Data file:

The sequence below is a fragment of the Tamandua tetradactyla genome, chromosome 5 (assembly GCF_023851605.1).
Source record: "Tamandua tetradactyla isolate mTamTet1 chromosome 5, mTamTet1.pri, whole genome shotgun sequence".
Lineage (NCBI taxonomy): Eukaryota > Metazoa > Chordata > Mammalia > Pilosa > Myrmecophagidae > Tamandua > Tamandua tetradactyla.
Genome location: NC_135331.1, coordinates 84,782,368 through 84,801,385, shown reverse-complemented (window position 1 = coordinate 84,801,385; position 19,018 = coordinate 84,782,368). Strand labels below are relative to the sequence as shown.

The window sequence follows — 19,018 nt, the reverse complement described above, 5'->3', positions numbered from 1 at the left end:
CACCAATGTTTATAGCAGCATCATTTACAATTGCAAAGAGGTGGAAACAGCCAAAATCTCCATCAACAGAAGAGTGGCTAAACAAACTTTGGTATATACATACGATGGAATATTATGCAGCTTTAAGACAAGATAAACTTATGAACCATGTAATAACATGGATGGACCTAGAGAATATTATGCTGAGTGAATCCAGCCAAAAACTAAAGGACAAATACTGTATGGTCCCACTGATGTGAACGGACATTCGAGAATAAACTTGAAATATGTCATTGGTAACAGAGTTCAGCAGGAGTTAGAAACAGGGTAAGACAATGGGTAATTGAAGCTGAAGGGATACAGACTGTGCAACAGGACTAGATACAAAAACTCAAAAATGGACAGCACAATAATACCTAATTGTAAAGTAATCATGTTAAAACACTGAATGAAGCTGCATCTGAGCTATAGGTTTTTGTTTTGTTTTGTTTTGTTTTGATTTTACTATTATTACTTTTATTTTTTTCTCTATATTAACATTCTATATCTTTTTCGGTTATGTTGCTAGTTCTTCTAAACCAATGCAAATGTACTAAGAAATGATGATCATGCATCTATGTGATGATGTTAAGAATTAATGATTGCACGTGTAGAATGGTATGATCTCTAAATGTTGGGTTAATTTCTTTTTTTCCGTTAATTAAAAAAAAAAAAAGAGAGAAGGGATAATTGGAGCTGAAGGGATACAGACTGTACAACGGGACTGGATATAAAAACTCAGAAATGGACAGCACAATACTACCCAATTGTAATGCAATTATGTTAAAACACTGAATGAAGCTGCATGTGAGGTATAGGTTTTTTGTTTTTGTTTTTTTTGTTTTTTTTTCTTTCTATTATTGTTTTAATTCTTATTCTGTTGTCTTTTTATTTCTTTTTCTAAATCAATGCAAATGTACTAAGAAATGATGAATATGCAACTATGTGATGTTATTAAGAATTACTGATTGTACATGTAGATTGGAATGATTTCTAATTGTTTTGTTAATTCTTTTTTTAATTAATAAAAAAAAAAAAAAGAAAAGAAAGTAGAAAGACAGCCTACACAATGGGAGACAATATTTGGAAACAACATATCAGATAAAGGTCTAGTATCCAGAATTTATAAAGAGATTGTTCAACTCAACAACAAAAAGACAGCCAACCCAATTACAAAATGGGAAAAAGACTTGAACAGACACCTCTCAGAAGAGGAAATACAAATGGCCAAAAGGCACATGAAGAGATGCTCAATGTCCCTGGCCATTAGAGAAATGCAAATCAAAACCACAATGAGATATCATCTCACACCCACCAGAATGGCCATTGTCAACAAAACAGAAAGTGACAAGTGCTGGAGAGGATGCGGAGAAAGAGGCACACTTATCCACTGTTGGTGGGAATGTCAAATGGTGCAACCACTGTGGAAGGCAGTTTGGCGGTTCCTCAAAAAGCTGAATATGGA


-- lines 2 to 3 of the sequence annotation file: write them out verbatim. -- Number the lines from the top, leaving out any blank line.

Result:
Source record: "Tamandua tetradactyla isolate mTamTet1 chromosome 5, mTamTet1.pri, whole genome shotgun sequence".
Lineage (NCBI taxonomy): Eukaryota > Metazoa > Chordata > Mammalia > Pilosa > Myrmecophagidae > Tamandua > Tamandua tetradactyla.